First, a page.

FT has some good news for bankers: apparently, the storm in over and they can even “admit their profession at dinner parties these days”
Bob Diamond was three years ahead of his time. When the former head of Barclays told a parliamentary committee in January 2011 that the “period of remorse and apology . . . needs to be over”, he caused a stink. Politicians lambasted his arrogance, commentators said he was out of touch and, within 18 months, he had been hounded out of his job by regulators.
But if there is one message that has emerged over the past week – amid the furore over the Financial Conduct Authority’s botched announcement of a life insurance inquiry – it is this: the UK government, and perhaps public opinion, appear to have turned a corner. The time for bankers’ remorse over the financial crisis might really be over this time.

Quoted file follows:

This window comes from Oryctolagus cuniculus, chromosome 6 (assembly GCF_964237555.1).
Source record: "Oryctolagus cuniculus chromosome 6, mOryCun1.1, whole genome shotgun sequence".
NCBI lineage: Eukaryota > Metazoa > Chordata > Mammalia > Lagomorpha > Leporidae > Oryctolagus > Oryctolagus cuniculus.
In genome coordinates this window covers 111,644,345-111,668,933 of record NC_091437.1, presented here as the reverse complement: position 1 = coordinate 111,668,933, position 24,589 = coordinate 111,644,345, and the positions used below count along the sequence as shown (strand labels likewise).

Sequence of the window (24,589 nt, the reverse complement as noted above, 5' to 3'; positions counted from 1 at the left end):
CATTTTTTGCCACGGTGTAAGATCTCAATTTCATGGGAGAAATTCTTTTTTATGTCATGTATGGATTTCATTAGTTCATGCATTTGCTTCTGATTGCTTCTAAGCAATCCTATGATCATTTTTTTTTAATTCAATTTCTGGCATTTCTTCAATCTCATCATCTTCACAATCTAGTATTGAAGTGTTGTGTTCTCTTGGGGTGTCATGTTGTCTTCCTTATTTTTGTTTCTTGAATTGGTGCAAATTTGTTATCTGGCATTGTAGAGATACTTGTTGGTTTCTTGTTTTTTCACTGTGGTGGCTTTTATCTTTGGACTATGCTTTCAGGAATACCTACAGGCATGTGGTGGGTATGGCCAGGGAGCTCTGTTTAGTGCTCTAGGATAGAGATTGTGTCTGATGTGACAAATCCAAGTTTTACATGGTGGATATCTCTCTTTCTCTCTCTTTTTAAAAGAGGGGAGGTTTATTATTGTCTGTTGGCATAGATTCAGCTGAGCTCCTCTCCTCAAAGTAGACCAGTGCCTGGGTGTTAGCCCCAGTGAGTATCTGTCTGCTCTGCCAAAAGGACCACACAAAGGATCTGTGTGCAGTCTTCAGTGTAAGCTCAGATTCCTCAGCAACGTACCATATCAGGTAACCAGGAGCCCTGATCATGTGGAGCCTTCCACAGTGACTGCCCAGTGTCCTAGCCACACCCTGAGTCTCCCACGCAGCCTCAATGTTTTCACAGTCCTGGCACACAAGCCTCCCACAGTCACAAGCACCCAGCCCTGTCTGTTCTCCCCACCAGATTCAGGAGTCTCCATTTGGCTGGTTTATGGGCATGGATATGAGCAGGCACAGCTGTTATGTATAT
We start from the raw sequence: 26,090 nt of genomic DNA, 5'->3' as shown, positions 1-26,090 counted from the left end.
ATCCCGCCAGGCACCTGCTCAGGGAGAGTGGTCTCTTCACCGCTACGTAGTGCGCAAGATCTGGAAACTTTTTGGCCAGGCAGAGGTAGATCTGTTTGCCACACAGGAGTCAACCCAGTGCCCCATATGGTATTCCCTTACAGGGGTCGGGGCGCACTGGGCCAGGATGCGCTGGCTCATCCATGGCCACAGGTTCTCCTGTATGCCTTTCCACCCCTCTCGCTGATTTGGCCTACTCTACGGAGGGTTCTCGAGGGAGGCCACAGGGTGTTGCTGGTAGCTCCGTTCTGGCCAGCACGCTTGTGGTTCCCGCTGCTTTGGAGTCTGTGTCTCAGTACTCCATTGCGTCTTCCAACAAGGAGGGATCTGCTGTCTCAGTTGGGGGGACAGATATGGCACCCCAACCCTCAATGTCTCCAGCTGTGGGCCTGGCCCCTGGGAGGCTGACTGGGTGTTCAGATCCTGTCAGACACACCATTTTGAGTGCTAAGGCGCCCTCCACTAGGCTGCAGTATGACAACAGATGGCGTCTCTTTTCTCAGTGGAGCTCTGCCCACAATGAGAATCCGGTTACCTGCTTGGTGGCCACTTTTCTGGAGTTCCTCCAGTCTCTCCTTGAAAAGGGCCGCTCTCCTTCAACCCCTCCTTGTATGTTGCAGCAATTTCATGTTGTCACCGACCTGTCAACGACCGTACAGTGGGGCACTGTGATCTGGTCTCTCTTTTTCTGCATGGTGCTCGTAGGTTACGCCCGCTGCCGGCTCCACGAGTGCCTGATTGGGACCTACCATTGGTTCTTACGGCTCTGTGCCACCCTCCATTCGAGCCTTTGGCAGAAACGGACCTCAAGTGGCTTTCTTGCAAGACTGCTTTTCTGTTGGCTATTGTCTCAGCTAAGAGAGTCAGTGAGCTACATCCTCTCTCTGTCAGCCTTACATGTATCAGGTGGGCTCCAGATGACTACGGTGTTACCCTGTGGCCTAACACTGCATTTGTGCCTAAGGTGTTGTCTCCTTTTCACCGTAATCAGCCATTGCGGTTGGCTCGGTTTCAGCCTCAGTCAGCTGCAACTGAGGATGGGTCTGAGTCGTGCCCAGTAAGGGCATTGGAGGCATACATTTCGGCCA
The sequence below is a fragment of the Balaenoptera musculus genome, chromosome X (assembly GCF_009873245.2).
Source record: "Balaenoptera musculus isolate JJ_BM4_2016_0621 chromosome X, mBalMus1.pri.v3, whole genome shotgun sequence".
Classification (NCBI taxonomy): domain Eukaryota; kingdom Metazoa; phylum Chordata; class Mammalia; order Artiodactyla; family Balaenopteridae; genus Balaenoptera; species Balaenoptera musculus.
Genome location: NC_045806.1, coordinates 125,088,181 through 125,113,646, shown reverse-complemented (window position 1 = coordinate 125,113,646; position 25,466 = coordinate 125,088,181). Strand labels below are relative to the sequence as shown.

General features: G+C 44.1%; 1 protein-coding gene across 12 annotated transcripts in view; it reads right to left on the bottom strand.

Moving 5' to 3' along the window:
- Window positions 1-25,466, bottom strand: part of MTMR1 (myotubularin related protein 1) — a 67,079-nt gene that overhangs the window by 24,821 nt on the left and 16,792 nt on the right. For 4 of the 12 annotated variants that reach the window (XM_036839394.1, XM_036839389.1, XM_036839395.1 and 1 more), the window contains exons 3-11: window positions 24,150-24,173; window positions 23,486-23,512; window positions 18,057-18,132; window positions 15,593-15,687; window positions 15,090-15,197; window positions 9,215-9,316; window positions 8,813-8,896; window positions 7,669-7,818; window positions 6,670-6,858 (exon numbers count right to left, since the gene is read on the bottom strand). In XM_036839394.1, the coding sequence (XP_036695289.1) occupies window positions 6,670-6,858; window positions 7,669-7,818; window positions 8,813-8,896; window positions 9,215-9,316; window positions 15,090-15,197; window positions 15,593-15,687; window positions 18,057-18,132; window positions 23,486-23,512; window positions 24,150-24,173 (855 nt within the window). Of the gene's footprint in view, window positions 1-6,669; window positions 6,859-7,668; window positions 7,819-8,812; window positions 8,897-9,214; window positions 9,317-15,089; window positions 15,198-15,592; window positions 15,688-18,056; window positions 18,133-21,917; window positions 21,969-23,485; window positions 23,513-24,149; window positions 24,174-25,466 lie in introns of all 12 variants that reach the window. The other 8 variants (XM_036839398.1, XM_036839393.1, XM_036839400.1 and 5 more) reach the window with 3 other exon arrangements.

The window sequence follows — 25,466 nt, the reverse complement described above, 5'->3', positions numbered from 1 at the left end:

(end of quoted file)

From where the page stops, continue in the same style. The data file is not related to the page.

So they can all relax and go back to the status quo ante? Not quite, apparently:
This change is a cause for concern among more cautious policy makers. Bad banking only prospered because of an environment of weak, light-touch regulation that allowed markets to get out of hand. The last thing the world needs is to forget that.